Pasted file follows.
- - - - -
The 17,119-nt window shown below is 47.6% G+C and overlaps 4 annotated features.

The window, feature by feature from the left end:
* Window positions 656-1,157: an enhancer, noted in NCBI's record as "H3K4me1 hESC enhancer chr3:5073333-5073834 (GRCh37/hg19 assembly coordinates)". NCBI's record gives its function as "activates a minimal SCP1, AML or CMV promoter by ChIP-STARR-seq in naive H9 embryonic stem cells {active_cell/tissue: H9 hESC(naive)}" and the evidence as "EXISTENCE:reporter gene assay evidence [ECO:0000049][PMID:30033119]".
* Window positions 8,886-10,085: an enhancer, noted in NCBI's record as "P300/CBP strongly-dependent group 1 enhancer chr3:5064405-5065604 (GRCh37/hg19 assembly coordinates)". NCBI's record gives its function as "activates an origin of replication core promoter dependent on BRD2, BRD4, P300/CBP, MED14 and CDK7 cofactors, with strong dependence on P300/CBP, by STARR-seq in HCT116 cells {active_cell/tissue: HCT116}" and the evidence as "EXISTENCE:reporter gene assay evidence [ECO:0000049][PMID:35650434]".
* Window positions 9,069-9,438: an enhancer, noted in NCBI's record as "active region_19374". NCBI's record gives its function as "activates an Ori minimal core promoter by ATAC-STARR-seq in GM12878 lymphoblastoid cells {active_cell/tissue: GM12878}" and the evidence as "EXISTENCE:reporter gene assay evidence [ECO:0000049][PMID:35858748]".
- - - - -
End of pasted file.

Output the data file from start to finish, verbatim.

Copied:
The 17,119-nt window shown below is 47.6% G+C and overlaps 4 annotated features.

The window, feature by feature from the left end:
* Window positions 656-1,157: an enhancer, noted in NCBI's record as "H3K4me1 hESC enhancer chr3:5073333-5073834 (GRCh37/hg19 assembly coordinates)". NCBI's record gives its function as "activates a minimal SCP1, AML or CMV promoter by ChIP-STARR-seq in naive H9 embryonic stem cells {active_cell/tissue: H9 hESC(naive)}" and the evidence as "EXISTENCE:reporter gene assay evidence [ECO:0000049][PMID:30033119]".
* Window positions 8,886-10,085: an enhancer, noted in NCBI's record as "P300/CBP strongly-dependent group 1 enhancer chr3:5064405-5065604 (GRCh37/hg19 assembly coordinates)". NCBI's record gives its function as "activates an origin of replication core promoter dependent on BRD2, BRD4, P300/CBP, MED14 and CDK7 cofactors, with strong dependence on P300/CBP, by STARR-seq in HCT116 cells {active_cell/tissue: HCT116}" and the evidence as "EXISTENCE:reporter gene assay evidence [ECO:0000049][PMID:35650434]".
* Window positions 9,069-9,438: an enhancer, noted in NCBI's record as "active region_19374". NCBI's record gives its function as "activates an Ori minimal core promoter by ATAC-STARR-seq in GM12878 lymphoblastoid cells {active_cell/tissue: GM12878}" and the evidence as "EXISTENCE:reporter gene assay evidence [ECO:0000049][PMID:35858748]".